How to Set up Apple Pay and Google Wallet on Your Phone

In case you hadn’t noticed recently, paying for stuff with your phone is becoming a pretty big deal. If you have an Android phone or Apple iPhone and a bank account, then you already have everything you need to pay with a tap.

There’s a lot of discussion that swirls around mobile payments. Is it safe? How does it work? And, how do you set it up?

These are all good questions. The first one is easy. Mobile payment use NFC or Near Field Communication, which is the same technology you might have used when you tap two devices together to pair or share files.

Google and Apple use different methods of storing your financial information. If you want to learn more, we have a thorough comparison of Google Wallet versus Apple Pay.

The safety issue is evolving. As we’ve been learning the hard way with so many recent hacks, nothing and no one is really 100 percent secure. So, whether you’re robbed with an ATM skimmer, or an infrared camera to steal your PIN, crooks are going to figure out ways to part you from your money.

That said, mobile payments are as safe, if not safer, than using a card, and most assuredly than walking around with lots of cash. So, if you’re thinking of trying out mobile payment for yourself, then you still need to set them up, which is really easy.

Setting up Apple Pay

Apple Pay can be set up in your iPhone or iPad’s settings. Open the settings and then tap “Passbook & Apple Pay.”

You’ll need to add a credit or debit card, which is the first option

Before you can do anything, you have to enter your Apple ID password, sorry, Touch ID won’t work here.

Next, you have two choices, if you have a card on file with iTunes, you can use that one or you can set up Apple Pay to work with a different card.

If you decide to use the card on file, you’ll need to enter the security code from the back of the physical card.

Once you enter your security code, agree to the terms and conditions. It’s probably a good idea to read this document. Upon agreement, you’ll be asked if you consent to Passbook using your location when you use the Apple Pay app.

You don’t have to agree to this for Apple Pay to work.

Once you’ve added a card, it will be show up under the “Cards” section, you can tap any one to view or update details.

You can add more cards, in case you want to pay with a different one, such as if you go on a business trip or vacation. In any event, you can change the default card to another by tapping the “Default Card” option.

Below this, you can add and edit other pertinent information: billing and shipping addresses, email address, and phone number.

To use Apple Pay, tap you iOS device on the payment terminal while holding your finger on the Touch ID sensor. Apple Pay uses your fingerprint to authenticate transactions. You don’t have to unlock your phone first, which is a big advantage over Google Wallet.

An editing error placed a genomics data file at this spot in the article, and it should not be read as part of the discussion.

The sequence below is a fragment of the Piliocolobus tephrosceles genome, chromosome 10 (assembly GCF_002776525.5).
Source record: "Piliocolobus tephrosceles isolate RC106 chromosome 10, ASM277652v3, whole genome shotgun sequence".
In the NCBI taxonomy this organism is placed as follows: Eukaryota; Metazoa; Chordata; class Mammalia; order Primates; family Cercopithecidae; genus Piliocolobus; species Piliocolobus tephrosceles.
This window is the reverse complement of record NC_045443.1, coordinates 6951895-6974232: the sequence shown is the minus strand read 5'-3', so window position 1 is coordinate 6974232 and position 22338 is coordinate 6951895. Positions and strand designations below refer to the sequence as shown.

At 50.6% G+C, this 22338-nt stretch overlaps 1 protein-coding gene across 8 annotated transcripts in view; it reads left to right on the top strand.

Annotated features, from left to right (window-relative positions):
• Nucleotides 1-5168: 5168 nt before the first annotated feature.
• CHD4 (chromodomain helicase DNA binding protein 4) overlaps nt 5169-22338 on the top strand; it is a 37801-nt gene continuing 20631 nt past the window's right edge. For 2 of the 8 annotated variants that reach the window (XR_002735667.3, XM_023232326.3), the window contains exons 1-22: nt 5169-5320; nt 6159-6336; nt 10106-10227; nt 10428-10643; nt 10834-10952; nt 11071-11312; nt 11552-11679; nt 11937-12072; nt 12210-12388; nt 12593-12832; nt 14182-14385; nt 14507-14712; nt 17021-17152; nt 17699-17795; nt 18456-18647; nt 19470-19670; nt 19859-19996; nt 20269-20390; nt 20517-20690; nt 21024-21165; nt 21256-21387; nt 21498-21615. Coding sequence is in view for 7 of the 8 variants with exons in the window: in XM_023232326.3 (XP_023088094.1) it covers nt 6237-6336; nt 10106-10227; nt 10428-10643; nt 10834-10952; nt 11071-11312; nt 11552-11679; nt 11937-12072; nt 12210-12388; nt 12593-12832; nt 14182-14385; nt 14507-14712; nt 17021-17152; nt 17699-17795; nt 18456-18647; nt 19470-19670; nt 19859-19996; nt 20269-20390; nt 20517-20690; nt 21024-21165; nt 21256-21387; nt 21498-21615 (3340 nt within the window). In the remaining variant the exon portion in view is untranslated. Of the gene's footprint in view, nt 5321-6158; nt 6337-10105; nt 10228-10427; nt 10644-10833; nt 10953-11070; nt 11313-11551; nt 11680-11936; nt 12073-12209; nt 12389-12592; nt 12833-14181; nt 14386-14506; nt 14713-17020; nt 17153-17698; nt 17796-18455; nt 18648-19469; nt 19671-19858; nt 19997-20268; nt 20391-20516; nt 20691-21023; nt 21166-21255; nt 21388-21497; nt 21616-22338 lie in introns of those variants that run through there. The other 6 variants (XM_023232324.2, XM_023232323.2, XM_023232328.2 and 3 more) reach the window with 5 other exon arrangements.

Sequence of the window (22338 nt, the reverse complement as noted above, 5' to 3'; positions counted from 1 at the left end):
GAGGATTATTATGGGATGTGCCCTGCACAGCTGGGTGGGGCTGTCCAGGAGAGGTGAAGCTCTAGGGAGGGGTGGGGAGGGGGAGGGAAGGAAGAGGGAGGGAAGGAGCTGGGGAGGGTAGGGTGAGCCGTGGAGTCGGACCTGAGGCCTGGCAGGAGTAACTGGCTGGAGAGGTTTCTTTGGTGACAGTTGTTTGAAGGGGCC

Setting up Google Wallet

Google Wallet is an application on your phone or tablet and as such, can be found in your apps launcher. If you don’t have it on your device, it can be downloaded from the Play Store.

Things start out with a an intro tour. You can read it or you can skip it.

You need to enter a 4-digit PIN number. Remember this number because you will use it to access your Wallet and authenticate transactions. Note, if you use a PIN to unlock your phone, make sure your Google Wallet PIN is different.

We want to open “Set up tap and pay.”

The tap and pay setup will first ask you to accept the terms and conditions. You’ll then be required to add a credit card. If your Google Account already has a card associated with it, you can use that one.

If you do have a card associated with your Google Account, or you successfully add one, you’ll get a completion screen. The completion screen informs you that you only need to unlock your phone and tap a pay terminal to perform a Google Wallet transaction.

If you have questions about how tap and pay works, you can view a 6-step guide to it.

Google Wallet’s main app screen has several different offers, which you can explore on your own. For example, Wallet Balance lets you send money to friends, request money from others, transfer money from your Wallet to your bank, and so on.

Tap “Tap and pay ready:” to see what cards are associated with your Google Account, add another card, or edit the cards on file.

One useful thing you’ll want to probably do is to give your cards nicknames.

Back on the main Google Wallet screen, tap the three lines in the upper-left corner to open “My Wallet” options.

Many of these selections are the same as on the previous screen, though if you tap “Cards & accounts,” you can link a bank account such as checking or savings.

You’ll need to know your account and routing number to do this.

The “My Wallet” options also have Settings that you can adjust. Notable among these, you can turn tap and pay off or on, and disable notifications.

You can also opt-in (or out) of email updates, change your PIN (good to know), turn on real-time orders tracking, and view your monthly balance statements.

That’s all there really is to it, you’re now good-to-go. Next time you see a Google Wallet pay terminal, just take out your phone, unlock it, and tap to pay. Remember, you may have to enter your Google Wallet PIN to authenticate transactions. Again, make sure that if you use a PIN to unlock your phone, it is different than your Google Wallet PIN.



Now you should be all set to venture into the brave new world of mobile payments. We hope you found this article helpful. If you have any comments or questions, please leave your feedback in our discussion forum.

 

Matt Klein is an aspiring Florida beach bum, displaced honorary Texan, and dyed-in-wool Ohio State Buckeye, who fancies himself a nerd-of-all-trades. His favorite topics might include operating systems, BBQ, roller skating, and trying to figure out how to explain quantum computers.